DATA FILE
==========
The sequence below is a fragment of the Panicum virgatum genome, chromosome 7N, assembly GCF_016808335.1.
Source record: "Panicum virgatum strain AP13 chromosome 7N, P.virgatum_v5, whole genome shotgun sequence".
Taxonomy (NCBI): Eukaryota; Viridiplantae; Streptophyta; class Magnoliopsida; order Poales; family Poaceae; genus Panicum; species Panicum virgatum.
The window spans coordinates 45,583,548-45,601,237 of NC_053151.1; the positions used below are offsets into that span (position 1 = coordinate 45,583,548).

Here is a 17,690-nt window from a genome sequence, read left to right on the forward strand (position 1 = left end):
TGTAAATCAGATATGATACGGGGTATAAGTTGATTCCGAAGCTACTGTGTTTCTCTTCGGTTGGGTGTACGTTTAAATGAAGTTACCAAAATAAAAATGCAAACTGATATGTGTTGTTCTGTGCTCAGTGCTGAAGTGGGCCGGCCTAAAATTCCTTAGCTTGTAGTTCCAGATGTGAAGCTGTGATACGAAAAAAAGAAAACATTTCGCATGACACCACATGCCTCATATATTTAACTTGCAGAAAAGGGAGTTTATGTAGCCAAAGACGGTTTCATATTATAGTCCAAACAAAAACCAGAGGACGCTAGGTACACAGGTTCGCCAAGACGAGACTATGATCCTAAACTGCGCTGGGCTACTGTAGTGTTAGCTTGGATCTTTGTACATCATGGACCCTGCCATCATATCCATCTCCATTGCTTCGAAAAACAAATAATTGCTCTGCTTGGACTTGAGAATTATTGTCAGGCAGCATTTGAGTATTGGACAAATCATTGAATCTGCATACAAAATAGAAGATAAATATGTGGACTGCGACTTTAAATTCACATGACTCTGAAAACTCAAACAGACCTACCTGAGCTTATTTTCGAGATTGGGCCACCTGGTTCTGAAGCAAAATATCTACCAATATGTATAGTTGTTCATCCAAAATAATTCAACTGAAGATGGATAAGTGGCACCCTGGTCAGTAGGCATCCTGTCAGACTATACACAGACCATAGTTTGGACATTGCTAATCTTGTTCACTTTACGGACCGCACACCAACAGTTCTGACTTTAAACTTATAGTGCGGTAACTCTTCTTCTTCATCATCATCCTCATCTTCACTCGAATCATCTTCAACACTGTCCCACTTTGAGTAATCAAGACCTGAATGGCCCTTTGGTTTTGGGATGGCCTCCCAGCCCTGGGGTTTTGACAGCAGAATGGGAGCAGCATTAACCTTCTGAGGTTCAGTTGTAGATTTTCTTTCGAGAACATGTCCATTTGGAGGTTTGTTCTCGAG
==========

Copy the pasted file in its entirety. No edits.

The sequence below is a fragment of the Panicum virgatum genome, chromosome 7N, assembly GCF_016808335.1.
Source record: "Panicum virgatum strain AP13 chromosome 7N, P.virgatum_v5, whole genome shotgun sequence".
Taxonomy (NCBI): Eukaryota; Viridiplantae; Streptophyta; class Magnoliopsida; order Poales; family Poaceae; genus Panicum; species Panicum virgatum.
The window spans coordinates 45,583,548-45,601,237 of NC_053151.1; the positions used below are offsets into that span (position 1 = coordinate 45,583,548).

Here is a 17,690-nt window from a genome sequence, read left to right on the forward strand (position 1 = left end):
TGTAAATCAGATATGATACGGGGTATAAGTTGATTCCGAAGCTACTGTGTTTCTCTTCGGTTGGGTGTACGTTTAAATGAAGTTACCAAAATAAAAATGCAAACTGATATGTGTTGTTCTGTGCTCAGTGCTGAAGTGGGCCGGCCTAAAATTCCTTAGCTTGTAGTTCCAGATGTGAAGCTGTGATACGAAAAAAAGAAAACATTTCGCATGACACCACATGCCTCATATATTTAACTTGCAGAAAAGGGAGTTTATGTAGCCAAAGACGGTTTCATATTATAGTCCAAACAAAAACCAGAGGACGCTAGGTACACAGGTTCGCCAAGACGAGACTATGATCCTAAACTGCGCTGGGCTACTGTAGTGTTAGCTTGGATCTTTGTACATCATGGACCCTGCCATCATATCCATCTCCATTGCTTCGAAAAACAAATAATTGCTCTGCTTGGACTTGAGAATTATTGTCAGGCAGCATTTGAGTATTGGACAAATCATTGAATCTGCATACAAAATAGAAGATAAATATGTGGACTGCGACTTTAAATTCACATGACTCTGAAAACTCAAACAGACCTACCTGAGCTTATTTTCGAGATTGGGCCACCTGGTTCTGAAGCAAAATATCTACCAATATGTATAGTTGTTCATCCAAAATAATTCAACTGAAGATGGATAAGTGGCACCCTGGTCAGTAGGCATCCTGTCAGACTATACACAGACCATAGTTTGGACATTGCTAATCTTGTTCACTTTACGGACCGCACACCAACAGTTCTGACTTTAAACTTATAGTGCGGTAACTCTTCTTCTTCATCATCATCCTCATCTTCACTCGAATCATCTTCAACACTGTCCCACTTTGAGTAATCAAGACCTGAATGGCCCTTTGGTTTTGGGATGGCCTCCCAGCCCTGGGGTTTTGACAGCAGAATGGGAGCAGCATTAACCTTCTGAGGTTCAGTTGTAGATTTTCTTTCGAGAACATGTCCATTTGGAGGTTTGTTCTCGAG